|This fact sheet is an archived publication and may contain dated technical, contact, and link information|
Publication Number: FHWA-HRT-10-060
Date: June 2010
Driving Simulation Forward: Making Driving Simulators More Useful for Behavioral Research
Exploratory Advanced Research . . . Next Generation Transportation Solutions
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The State of Simulation
The project team believes that whereas existing simulators are valuable research and highway design tools, they are under utilized because of concerns about the sometimes weak relationship between simulator data and on-road data. There is also significant concern about the reliability of simulator data, given that different simulators often produce differing results for similar scenarios and design situations. "There is a problem of mistrust in driving simulators because simulator-based studies frequently produce results that do not match driver performance on actual roads, and even conflicting results at times," explains Chris Monk at FHWA. "This project aims to provide a systematic, design-centered approach to matching simulator data to on-road data and between simulators, filling a longstanding knowledge gap recognized by the driving simulation research community. This is the kind of persistent challenge faced by a research community that can be addressed by the EAR Program. The project is ambitious in its goal to produce transformation functions relating simulator characteristics to expected on-road performance," continues Monk. "Using this approach will enable the team to address the overwhelming variety of road situations and simulator configurations."
Driving Simulators: Technical Approach
Making driving simulators useful for highway designers requires a system-orientated approach to the design issues that highway engineers face. This project begins with the design issue, relates simulator capabilities to these issues, and recognizes that simulator choice depends on the operational and budgetary demands of the engineering context. The project team began by gathering input from roadway designers to aid in defining necessary simulator characteristics. The next steps will be building common scenarios in a range of simulators so the team can collect data to compare driver performance in a range of simulators to existing on-road performance data. Finally, the team will develop model-based transformations for relating simulator and on-road data. Multiple, converging methods are being applied to assess how the research improves highway engineers' use of driving simulators.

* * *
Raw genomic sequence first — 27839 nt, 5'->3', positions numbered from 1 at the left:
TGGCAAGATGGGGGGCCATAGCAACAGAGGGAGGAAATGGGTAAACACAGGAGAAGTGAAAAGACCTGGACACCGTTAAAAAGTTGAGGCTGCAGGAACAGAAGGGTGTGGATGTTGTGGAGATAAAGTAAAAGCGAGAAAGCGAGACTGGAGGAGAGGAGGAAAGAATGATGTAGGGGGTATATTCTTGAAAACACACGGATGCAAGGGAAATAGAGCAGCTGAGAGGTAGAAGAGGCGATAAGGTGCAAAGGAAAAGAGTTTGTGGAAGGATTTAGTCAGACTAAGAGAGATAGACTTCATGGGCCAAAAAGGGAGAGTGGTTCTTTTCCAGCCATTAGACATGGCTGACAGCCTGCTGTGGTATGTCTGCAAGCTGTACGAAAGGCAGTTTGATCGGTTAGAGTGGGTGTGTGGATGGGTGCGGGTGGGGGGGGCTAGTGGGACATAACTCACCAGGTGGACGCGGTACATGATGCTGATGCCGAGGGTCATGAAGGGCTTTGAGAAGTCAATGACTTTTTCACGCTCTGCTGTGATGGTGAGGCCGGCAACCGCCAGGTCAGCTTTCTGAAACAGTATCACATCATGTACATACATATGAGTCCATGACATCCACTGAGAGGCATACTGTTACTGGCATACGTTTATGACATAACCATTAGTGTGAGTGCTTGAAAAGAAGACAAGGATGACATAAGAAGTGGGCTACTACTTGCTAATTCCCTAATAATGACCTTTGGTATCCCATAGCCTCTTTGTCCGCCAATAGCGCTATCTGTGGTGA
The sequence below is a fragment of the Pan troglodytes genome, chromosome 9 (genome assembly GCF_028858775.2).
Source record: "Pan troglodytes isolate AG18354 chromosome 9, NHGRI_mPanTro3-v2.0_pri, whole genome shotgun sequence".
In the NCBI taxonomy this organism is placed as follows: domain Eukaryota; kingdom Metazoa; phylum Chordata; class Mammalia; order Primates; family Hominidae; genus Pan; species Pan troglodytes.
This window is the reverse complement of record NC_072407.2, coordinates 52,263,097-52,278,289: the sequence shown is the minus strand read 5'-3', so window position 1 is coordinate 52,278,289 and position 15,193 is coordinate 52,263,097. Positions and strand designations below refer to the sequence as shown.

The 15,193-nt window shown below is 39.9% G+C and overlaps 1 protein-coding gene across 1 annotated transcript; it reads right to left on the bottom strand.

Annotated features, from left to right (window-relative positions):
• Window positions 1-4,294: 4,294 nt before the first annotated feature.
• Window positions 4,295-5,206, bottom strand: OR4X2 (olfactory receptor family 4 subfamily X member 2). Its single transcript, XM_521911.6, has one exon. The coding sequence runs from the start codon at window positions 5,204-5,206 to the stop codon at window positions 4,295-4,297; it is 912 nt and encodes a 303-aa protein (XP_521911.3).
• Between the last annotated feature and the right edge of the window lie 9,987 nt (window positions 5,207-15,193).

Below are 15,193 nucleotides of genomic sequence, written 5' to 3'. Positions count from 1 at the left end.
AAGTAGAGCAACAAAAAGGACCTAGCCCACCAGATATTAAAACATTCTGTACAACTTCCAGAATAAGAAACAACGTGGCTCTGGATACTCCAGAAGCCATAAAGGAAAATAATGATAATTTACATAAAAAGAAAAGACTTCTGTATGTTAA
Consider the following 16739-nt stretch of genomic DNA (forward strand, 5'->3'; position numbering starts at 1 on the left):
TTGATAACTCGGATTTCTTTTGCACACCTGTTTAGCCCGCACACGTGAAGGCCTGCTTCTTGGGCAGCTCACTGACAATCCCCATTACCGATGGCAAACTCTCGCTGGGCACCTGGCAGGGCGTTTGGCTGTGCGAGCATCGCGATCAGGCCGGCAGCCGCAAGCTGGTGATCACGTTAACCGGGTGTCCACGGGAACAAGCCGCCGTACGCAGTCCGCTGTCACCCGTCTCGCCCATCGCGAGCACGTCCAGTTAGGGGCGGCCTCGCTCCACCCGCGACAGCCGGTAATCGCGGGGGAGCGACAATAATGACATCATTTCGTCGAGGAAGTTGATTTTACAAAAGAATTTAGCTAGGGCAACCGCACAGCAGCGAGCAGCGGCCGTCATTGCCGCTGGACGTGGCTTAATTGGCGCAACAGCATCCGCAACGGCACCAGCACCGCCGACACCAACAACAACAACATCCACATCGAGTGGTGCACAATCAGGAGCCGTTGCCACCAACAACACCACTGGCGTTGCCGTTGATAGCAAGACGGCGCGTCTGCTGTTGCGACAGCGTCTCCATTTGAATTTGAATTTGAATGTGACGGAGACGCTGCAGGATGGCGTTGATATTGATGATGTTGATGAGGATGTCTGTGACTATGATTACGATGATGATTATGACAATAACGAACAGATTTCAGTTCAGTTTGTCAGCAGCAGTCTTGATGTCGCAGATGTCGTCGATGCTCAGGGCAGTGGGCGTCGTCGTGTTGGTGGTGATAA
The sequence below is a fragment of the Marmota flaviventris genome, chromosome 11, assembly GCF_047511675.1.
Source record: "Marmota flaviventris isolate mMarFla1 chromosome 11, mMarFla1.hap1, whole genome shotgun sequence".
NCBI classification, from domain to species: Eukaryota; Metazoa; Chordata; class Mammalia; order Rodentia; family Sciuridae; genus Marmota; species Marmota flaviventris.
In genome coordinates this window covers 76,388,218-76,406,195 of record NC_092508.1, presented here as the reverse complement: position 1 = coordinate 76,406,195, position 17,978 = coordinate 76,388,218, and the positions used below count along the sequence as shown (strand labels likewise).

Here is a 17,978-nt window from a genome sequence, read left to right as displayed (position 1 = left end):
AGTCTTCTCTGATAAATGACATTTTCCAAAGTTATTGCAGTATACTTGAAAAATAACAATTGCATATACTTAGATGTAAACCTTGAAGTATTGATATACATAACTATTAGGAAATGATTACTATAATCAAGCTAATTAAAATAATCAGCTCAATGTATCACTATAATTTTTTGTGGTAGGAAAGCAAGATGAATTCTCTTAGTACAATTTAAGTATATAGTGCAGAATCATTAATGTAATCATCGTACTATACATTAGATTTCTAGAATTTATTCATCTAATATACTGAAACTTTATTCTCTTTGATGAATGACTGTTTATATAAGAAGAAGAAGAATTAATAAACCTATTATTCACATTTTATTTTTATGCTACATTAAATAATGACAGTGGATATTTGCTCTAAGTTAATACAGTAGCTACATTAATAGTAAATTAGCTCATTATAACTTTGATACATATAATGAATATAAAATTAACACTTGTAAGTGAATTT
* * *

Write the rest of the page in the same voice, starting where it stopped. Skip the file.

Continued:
According to the team, a fundamental challenge of this project is its overwhelming scope. "A general understanding of how driver performance in simulators relates to situations experienced in the real world represents one of the 'grand challenges' of driving performance research," explains Monk. "Disagreement between simulator data and on-road data, and disagreement between data collected on different simulators, are two reasons why designers have not utilized simulators more." This project provides engineers with a method to match simulator capabilities to design issues. Not all simulators can be used to address all design issues—some issues cannot be addressed with simulation at all. The Iowa team is addressing this issue by developing a matrix that relates design issues to appropriate simulator platforms and providing engineers with a method to transform simulator results to match on-road data.
"Technological advances are quickly changing the nature of driving," says Monk. "These changes can have either positive or negative effects on traffic safety, driver acceptance, and transportation efficiency. To strive towards technology having a positive effect, experiments are needed to investigate the impact of technologies on driver and roadway safety. These experiments are often only possible in a driving simulator." The Iowa team's goal is to make simulators more practical and useful for design by creating a system to select simulators and reconcile their results. "The outcomes of this project will help researchers to identify and support a range of simulator applications, including vehicle safety system design, highway design evaluations, vehicle driver assessment, and training," continues Monk. "The transformation functions that reconcile simulator data will be a significant step forward in understanding the perceptual and motor control processes that govern driving performance."
For more information on this EAR Program project, contact Chris Monk at FHWA, 202-493-3365 (email: email@example.com).
Topics: research, exploratory advanced research, safety, human factors
Keywords: research, exploratory advanced research, safety, human factors, human behaviors, driving, vehicle, driving simulator